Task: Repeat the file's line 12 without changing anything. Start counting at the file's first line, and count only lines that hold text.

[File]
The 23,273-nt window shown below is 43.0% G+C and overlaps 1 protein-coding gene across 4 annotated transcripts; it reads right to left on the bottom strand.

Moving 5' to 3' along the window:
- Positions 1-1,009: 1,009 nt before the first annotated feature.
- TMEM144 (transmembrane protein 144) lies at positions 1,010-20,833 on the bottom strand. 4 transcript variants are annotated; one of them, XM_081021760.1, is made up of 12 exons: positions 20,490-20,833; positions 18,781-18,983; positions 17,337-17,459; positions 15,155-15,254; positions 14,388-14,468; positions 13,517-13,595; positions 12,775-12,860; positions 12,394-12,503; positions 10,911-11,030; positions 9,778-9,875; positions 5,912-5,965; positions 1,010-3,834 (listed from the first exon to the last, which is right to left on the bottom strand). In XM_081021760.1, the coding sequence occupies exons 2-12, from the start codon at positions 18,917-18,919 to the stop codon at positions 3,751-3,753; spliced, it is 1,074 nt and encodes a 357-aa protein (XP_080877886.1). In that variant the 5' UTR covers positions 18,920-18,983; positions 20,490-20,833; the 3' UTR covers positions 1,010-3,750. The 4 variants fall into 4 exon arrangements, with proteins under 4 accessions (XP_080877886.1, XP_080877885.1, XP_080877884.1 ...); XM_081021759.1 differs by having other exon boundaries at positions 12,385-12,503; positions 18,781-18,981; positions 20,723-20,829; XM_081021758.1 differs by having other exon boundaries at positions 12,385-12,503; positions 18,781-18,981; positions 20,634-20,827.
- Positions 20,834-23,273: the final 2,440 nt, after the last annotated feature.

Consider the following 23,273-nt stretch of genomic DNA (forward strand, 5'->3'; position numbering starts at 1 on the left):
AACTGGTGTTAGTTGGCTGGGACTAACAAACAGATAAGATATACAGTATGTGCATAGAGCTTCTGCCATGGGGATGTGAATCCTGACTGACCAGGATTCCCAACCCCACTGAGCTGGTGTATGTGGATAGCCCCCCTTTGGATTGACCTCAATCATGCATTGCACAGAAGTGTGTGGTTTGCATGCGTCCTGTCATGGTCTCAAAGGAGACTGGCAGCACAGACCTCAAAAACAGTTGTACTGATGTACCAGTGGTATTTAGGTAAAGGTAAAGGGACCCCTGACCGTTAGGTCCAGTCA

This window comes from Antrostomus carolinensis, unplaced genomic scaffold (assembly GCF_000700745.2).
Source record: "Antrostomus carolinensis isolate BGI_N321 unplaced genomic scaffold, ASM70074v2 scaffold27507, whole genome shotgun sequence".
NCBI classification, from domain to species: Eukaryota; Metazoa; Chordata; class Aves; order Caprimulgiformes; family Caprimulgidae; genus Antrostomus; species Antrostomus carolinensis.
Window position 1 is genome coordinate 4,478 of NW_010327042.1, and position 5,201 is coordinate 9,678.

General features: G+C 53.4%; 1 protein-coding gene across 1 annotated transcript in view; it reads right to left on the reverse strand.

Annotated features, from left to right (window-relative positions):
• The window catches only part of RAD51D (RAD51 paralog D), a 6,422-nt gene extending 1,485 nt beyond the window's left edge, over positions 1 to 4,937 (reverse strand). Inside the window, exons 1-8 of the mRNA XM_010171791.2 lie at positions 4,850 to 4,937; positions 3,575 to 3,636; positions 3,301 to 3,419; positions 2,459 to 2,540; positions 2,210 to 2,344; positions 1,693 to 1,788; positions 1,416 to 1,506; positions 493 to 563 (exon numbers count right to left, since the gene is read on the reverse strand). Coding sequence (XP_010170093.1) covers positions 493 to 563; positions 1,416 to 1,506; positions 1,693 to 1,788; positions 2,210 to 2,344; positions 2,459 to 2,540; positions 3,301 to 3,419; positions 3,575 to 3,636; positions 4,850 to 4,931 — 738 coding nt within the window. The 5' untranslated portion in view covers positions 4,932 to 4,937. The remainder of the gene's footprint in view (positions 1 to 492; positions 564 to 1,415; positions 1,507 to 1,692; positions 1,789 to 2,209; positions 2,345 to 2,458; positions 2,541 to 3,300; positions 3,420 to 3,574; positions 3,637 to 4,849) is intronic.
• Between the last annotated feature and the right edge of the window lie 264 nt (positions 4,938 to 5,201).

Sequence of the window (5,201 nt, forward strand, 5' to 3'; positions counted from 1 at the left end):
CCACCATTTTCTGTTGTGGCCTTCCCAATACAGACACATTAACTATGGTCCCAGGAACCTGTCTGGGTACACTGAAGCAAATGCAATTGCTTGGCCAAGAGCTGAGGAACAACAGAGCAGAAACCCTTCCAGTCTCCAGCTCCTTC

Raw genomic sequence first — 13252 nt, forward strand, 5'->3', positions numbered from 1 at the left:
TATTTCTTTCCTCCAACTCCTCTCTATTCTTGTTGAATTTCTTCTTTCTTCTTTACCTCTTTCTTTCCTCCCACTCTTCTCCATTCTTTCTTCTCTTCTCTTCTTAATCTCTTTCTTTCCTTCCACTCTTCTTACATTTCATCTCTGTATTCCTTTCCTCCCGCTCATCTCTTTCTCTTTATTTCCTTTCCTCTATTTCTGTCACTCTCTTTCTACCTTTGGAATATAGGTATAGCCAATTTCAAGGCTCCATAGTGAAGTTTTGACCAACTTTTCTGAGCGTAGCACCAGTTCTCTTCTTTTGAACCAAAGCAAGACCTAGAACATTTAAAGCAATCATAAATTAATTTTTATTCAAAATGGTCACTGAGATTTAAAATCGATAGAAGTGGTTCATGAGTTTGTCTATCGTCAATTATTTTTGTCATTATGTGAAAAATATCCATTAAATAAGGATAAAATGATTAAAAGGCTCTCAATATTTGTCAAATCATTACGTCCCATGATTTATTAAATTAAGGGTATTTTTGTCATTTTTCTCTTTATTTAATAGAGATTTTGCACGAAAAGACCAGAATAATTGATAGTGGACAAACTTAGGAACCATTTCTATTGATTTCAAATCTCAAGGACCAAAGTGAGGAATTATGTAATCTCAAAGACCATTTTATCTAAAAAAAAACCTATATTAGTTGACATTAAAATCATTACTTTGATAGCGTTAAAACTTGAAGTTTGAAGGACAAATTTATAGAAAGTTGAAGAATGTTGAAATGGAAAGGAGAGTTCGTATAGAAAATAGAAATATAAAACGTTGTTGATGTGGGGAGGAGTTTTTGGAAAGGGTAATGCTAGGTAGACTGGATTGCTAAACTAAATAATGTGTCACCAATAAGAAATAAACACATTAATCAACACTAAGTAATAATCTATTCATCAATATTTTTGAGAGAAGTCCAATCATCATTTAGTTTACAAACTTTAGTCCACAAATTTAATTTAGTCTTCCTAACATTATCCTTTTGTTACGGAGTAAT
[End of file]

General features: G+C 53.4%; 1 protein-coding gene across 1 annotated transcript in view; it reads right to left on the reverse strand.